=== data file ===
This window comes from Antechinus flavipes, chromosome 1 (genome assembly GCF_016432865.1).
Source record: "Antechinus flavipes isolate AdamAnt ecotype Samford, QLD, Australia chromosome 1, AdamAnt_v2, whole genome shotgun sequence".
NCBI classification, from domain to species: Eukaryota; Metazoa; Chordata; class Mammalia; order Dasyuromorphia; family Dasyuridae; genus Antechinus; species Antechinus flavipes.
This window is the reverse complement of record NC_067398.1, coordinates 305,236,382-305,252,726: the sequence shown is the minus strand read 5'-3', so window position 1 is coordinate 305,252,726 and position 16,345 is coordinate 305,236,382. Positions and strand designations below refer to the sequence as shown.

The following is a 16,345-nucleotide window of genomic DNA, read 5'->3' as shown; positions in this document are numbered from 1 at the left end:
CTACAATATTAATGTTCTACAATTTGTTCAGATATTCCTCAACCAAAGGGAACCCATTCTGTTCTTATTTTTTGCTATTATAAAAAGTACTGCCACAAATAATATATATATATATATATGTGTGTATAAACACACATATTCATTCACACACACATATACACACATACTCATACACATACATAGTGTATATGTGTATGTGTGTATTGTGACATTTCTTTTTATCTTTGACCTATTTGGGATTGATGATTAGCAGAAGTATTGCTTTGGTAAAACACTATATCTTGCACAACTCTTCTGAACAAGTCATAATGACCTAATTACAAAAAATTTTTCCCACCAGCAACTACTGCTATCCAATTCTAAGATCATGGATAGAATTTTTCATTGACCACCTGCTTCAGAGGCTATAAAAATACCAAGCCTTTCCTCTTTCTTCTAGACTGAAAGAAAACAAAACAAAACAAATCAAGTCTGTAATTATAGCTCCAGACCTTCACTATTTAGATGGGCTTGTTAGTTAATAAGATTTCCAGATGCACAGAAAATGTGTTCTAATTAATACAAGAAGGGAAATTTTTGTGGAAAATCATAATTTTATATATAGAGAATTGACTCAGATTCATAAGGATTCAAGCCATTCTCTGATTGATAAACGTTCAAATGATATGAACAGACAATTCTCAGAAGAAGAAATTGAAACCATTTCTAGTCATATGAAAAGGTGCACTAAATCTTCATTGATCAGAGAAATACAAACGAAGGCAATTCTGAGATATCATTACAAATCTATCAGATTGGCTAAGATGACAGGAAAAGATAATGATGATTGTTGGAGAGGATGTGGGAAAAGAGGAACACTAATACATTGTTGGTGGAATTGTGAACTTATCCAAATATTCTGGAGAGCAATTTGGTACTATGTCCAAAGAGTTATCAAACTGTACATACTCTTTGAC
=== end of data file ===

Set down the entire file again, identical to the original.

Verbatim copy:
This window comes from Antechinus flavipes, chromosome 1 (genome assembly GCF_016432865.1).
Source record: "Antechinus flavipes isolate AdamAnt ecotype Samford, QLD, Australia chromosome 1, AdamAnt_v2, whole genome shotgun sequence".
NCBI classification, from domain to species: Eukaryota; Metazoa; Chordata; class Mammalia; order Dasyuromorphia; family Dasyuridae; genus Antechinus; species Antechinus flavipes.
This window is the reverse complement of record NC_067398.1, coordinates 305,236,382-305,252,726: the sequence shown is the minus strand read 5'-3', so window position 1 is coordinate 305,252,726 and position 16,345 is coordinate 305,236,382. Positions and strand designations below refer to the sequence as shown.

The following is a 16,345-nucleotide window of genomic DNA, read 5'->3' as shown; positions in this document are numbered from 1 at the left end:
CTACAATATTAATGTTCTACAATTTGTTCAGATATTCCTCAACCAAAGGGAACCCATTCTGTTCTTATTTTTTGCTATTATAAAAAGTACTGCCACAAATAATATATATATATATATATGTGTGTATAAACACACATATTCATTCACACACACATATACACACATACTCATACACATACATAGTGTATATGTGTATGTGTGTATTGTGACATTTCTTTTTATCTTTGACCTATTTGGGATTGATGATTAGCAGAAGTATTGCTTTGGTAAAACACTATATCTTGCACAACTCTTCTGAACAAGTCATAATGACCTAATTACAAAAAATTTTTCCCACCAGCAACTACTGCTATCCAATTCTAAGATCATGGATAGAATTTTTCATTGACCACCTGCTTCAGAGGCTATAAAAATACCAAGCCTTTCCTCTTTCTTCTAGACTGAAAGAAAACAAAACAAAACAAATCAAGTCTGTAATTATAGCTCCAGACCTTCACTATTTAGATGGGCTTGTTAGTTAATAAGATTTCCAGATGCACAGAAAATGTGTTCTAATTAATACAAGAAGGGAAATTTTTGTGGAAAATCATAATTTTATATATAGAGAATTGACTCAGATTCATAAGGATTCAAGCCATTCTCTGATTGATAAACGTTCAAATGATATGAACAGACAATTCTCAGAAGAAGAAATTGAAACCATTTCTAGTCATATGAAAAGGTGCACTAAATCTTCATTGATCAGAGAAATACAAACGAAGGCAATTCTGAGATATCATTACAAATCTATCAGATTGGCTAAGATGACAGGAAAAGATAATGATGATTGTTGGAGAGGATGTGGGAAAAGAGGAACACTAATACATTGTTGGTGGAATTGTGAACTTATCCAAATATTCTGGAGAGCAATTTGGTACTATGTCCAAAGAGTTATCAAACTGTACATACTCTTTGAC